By Kirk Jackson
It appears the well has run dry for the former two division champion Paulie Malignaggi 33-7 (7 KO’s).
In an attempt to make a bid for the Boxing Hall of Fame (his own words) and thrust himself towards potentially big fights in the welterweight division, Malignaggi challenged the undefeated Danny “Swift” Garcia 31-0 (18 KO’s) in front of his hometown crowd at the Barclays Center in Brooklyn, New York.
Malignaggi was thoroughly dominated against the younger, stronger Garcia, suffering multiple lacerations around his eyes and getting clobbered around the ring, losing via 9th round TKO.
Although a legion of Manny Pacquiao fans are probably rejoicing in celebration in wake of this recent defeat for Malignaggi, as the “Magic Man” is viewed as a nemesis by many Pacquiao supporters.
For the Malignaggi supports, this bout served as a cold dose of reality that the end is near, or rather here.
This defeat can function as a humbling experience for Malignaggi, who was gracious in defeat, but a loss, or rather consecutive losses ending via stoppage, may serve as a wakeup call for the faded fighter.
Malignaggi lost three of his last four fights, with his only win against a fellow faded Brooklynite Zab Judah.
Malignaggi is 34-years old, a former two division world champion, faced the likes of Miguel Cotto, Ricky Hatton, Amir Khan, Zab Judah, Shawn Porter and the list goes on.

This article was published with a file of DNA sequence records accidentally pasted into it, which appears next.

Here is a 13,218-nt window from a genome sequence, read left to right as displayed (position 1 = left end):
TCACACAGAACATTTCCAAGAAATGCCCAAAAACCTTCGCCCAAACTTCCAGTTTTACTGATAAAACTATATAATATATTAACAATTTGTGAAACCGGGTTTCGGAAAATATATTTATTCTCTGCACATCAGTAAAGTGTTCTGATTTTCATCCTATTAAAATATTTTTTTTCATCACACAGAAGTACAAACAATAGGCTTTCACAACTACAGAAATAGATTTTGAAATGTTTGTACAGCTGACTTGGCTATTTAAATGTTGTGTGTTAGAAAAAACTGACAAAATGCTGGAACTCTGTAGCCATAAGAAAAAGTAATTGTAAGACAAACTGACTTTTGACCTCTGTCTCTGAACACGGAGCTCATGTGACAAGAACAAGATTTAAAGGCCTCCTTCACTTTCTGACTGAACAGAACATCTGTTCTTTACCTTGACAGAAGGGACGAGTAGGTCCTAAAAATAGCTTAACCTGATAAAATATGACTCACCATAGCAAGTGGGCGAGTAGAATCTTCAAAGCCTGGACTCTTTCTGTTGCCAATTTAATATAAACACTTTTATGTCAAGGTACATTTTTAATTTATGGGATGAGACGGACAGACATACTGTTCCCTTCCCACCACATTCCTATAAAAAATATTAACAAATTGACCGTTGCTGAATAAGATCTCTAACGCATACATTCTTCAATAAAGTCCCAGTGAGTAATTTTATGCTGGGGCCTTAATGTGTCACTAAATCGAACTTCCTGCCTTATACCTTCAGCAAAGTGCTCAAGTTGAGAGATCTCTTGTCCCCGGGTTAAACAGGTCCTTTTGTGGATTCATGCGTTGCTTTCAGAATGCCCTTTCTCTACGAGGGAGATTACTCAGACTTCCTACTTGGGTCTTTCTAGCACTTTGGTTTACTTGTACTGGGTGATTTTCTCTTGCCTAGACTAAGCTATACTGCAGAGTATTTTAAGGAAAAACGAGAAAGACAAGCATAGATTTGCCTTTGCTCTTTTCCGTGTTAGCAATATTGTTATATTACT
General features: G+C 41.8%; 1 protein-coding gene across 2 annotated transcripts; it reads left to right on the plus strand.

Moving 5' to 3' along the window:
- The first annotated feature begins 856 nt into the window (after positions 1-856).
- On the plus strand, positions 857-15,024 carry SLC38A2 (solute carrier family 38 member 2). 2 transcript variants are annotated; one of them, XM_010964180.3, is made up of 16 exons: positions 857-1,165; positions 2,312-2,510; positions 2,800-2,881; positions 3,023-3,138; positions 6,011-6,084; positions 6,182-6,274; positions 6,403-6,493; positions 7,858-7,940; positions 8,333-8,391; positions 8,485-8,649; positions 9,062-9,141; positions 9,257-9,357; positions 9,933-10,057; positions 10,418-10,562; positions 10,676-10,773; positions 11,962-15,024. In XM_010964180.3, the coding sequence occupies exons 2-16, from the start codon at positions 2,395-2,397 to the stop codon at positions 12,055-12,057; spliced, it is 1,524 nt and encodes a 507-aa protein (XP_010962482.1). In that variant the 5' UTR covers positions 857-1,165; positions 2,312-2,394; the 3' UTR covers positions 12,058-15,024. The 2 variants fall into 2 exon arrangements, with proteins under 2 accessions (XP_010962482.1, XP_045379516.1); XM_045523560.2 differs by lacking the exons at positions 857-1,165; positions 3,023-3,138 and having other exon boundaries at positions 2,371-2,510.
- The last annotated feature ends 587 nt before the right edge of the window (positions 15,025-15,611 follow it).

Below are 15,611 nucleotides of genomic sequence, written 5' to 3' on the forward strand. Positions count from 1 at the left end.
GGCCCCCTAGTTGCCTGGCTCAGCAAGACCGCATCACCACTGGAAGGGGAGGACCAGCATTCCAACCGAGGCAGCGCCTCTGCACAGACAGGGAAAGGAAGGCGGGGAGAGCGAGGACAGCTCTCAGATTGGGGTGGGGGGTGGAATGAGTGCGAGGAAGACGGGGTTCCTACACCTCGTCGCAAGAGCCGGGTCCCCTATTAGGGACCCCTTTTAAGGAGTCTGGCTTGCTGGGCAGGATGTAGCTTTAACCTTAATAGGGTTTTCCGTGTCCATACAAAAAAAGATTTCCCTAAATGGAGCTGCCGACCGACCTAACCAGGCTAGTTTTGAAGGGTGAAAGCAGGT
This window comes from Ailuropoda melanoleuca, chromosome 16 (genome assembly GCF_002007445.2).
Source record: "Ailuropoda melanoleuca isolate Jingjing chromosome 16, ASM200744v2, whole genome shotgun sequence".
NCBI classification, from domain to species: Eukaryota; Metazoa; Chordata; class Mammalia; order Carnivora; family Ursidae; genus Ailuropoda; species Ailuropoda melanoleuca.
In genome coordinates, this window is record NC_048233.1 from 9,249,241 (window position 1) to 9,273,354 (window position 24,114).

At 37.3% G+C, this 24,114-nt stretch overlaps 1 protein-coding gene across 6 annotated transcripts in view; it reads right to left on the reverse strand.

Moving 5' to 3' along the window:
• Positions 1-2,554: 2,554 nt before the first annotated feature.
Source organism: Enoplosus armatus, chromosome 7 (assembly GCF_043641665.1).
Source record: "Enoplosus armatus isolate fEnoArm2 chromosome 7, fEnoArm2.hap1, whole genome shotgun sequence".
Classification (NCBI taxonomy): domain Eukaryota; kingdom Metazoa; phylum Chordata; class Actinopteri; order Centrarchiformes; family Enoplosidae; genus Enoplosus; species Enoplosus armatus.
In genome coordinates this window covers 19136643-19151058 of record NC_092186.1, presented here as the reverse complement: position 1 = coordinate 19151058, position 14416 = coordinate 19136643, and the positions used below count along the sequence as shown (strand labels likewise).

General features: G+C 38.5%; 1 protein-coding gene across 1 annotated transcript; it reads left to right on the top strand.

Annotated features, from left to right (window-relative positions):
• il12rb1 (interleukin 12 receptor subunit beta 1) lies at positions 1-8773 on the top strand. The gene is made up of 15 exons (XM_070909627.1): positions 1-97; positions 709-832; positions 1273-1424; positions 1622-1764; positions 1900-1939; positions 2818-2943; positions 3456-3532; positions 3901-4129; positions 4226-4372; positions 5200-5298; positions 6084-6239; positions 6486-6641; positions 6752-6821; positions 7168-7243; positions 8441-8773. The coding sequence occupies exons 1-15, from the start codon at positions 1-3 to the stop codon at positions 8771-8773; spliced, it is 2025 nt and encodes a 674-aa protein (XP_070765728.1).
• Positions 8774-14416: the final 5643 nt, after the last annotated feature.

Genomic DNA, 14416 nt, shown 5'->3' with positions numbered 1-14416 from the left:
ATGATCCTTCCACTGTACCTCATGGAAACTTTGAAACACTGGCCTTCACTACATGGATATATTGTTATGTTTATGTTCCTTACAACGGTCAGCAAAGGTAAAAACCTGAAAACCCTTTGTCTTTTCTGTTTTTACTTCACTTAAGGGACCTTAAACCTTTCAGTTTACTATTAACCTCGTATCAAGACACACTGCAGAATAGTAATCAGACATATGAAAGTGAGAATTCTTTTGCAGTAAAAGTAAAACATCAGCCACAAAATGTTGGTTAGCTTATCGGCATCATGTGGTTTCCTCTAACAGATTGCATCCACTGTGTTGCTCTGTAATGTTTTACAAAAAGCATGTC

He has nothing to prove and he is a brilliant commentator.
Even with his post-fight interview, he illustrates not only his analytical mind, but displays why he is so highly regarded as a boxing analyst and color commentator.
Just as Malignaggi had to be extremely technical and at times rely on grit just to even stay competitive in various fights due to his often injured hands, it’s easy to see his passion and flair as a combatant, translate to the world of commentary where he has also proven to be quite successful.
It would be a shame to witness Malignaggi or any fighter for that matter suffer through unnecessary injuries and cumulative damage, especially when it’s obvious these fighters are only shells of their former selves.
Hopefully he follows suit with recently retired Argentine great Sergio Martinez and hangs the gloves up.
As for Garcia, various options and challenges await him in the welterweight division. Garcia did not look overly impressive, but he did what he had to do.
He appears to have carried his power to welterweight, as his saving grace whenever he is troubled appears to be his devastating left hook.
Whether his hook works against Keith Thurman, Kell Brook, Shawn Porter, Marcos Maidana and slew of other welterweights remains to be witnessed.
The safest bout for Garcia going forward may be either a rematch with Khan or even a bout against Adrien Broner if they can rekindle some kind of hype.
The politics of boxing unfortunately may negate other interesting match-ups for Garcia, but things will manifest into fruition in due time.
As for Paulie Malignaggi, perhaps his last trick may be disappearing from the ring.